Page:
An anonymous reader writes: Tesla has responded to a recent report from a Model X owner claiming their vehicle suddenly accelerated at "maximum speed" by itself, jumped a curb and slammed into the side of a building while his wife was sitting behind the wheel. They said it analyzed vehicle logs, "which confirm that this Model X was operating correctly under manual control and was never in Autopilot or cruise control at the time of the incident or in the minutes before. Data shows that the vehicle was traveling at 6 mph when the accelerator pedal was abruptly increased to 100%. Consistent with the driver's action, the vehicle applied torque and accelerated as instructed. Safety is the top priority at Tesla and we engineer and build our cars with this foremost in mind. We are pleased that the driver is ok and ask our customers to exercise safe behavior when using our vehicles." When will people stop lying about Tesla's Autopilot mode crashing their cars? One Tesla owner recently filed a Lemon Law claim against the company over a high number of quality control issues.
An anonymous reader writes: Opera Software has added a power-saving mode to its desktop web browser that "can increase the battery life by as much as 50 percent." The company claims optimizations are what has made the battery life increase possible, including "reducing activity from background tabs, adapting page-redrawing frequency, and tuning video-playback parameters." Opera claimed that a laptop running Windows 10 64-bit with the power-saving feature enabled lasts 49 percent longer than one with Chrome put under equal stress. Ad blocking was turned on during the test as well. The feature is not enabled by default, but a blue battery icon will appear next to the browser's address bar whenever the power cable is unplugged from your computer. When the laptop's battery is running low, the browser will suggest turning on power-saving mode, too. Earlier this week, Opera launched a new VPN app for iOS that is free to use and includes unlimited data.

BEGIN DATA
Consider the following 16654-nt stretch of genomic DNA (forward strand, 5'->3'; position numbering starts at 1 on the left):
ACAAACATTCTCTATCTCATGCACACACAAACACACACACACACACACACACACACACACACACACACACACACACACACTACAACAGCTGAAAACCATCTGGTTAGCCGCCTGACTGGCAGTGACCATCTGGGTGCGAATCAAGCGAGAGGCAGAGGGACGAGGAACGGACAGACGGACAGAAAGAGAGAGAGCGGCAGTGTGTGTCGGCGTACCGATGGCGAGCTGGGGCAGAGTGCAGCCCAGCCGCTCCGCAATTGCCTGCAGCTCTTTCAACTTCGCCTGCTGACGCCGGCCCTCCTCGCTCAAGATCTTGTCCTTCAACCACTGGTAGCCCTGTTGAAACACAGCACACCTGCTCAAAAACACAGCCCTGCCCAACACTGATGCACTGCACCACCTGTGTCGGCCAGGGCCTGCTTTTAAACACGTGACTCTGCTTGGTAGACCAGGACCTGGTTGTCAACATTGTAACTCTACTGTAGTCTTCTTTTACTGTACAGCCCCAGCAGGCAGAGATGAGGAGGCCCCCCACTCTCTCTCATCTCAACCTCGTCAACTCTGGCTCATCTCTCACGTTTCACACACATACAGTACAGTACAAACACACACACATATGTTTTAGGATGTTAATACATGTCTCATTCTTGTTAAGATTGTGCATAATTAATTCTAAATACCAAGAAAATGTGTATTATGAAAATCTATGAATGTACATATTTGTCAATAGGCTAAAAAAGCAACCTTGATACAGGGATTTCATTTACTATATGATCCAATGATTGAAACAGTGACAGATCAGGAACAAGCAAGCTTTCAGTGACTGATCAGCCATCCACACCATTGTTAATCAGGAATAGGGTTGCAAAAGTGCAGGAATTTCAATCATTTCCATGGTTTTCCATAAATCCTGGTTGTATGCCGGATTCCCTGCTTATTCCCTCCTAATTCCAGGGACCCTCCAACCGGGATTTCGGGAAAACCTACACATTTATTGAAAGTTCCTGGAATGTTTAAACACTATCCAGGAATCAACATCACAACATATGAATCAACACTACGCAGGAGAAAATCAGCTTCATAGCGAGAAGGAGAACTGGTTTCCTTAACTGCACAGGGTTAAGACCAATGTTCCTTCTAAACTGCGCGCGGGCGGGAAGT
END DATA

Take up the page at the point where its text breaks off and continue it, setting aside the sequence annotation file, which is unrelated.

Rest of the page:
An anonymous reader writes: Mozilla today launched Test Pilot, a program for trying out experimental Firefox features. To try the new functionality Mozilla is offering for its browser, you have to download a Firefox add-on from testpilot.firefox.com and enable an experiment. The main caveat is that experiments are currently only available in English (though Mozilla promises to add more languages "later this year"). Test Pilot was first introduced for Firefox 3.5, but the new program has been revamped since then, featuring three main components: Activity Stream, Tab Center and Universal Search. Activity Stream is designed to help you navigate your browsing history faster, surfacing your top sites along with highlights from your browsing history and bookmarks. Tab Center displays open tabs vertically along the side of your screen. Mozilla says Universal Search "combines the Awesome Bar history with the Firefox Search drop down menu to give you the best recommendations so you can spend less time sifting through search results and more time enjoying the web."
prisoninmate writes: Today is the last day of the Ubuntu Online Summit 2016, and the Ubuntu developers discussed the future of the Ubuntu Desktop for Ubuntu 16.10 (Yakkety Yak) and beyond. It looks like Snaps (Snappy) and Unity 8 with Mir are slowly conquering the Ubuntu Desktop, at least according to Canonical's Will Cooke, Ubuntu Desktop Manager. Work has already begun on pushing these new and modern technologies to the Ubuntu Desktop, as Ubuntu 16.04 LTS has just received support for installing Snaps from the Ubuntu Snappy Store. Canonical's Will Cooke has mentioned the fact that the Unity 7 desktop enters its twilight years, which means that it gets fewer features and it's being reduced to only critical and OEM work. This is because Unity 8 desktop is getting all the attention now, and it will become the default desktop session somewhere after Ubuntu 16.10 (Yakkety Yak).
An anonymous reader writes: According to CBC.ca, "At least one expert is anticipating that, as the so-called 'smart' cars get smarter, there will eventually be an increase in an unusual form of distracted driving: hanky-panky behind the wheel." Barrie Kirk of the Canadian Automated Vehicles Centre of Excellence said, "I am predicting that, once computers are doing the driving, there will be a lot more sex in cars. That's one of several things people will do which will inhibit their ability to respond quickly when the computer says to the human, 'Take over.'" Federal officials, who have been tasked with building a regulatory framework to govern driverless cars, highlighted their concerns in briefing notes compiled for Transport Minister Marc Garneau. "Drivers tend to overestimate the performance of automation and will naturally turn their focus away from the road when they turn on their auto-pilot," said the note. The Tesla autopilot feature has been receiving the most criticism as there have been many videos posted online showing Tesla drivers engaged in questionable practices, including reading a newspaper or brushing their teeth.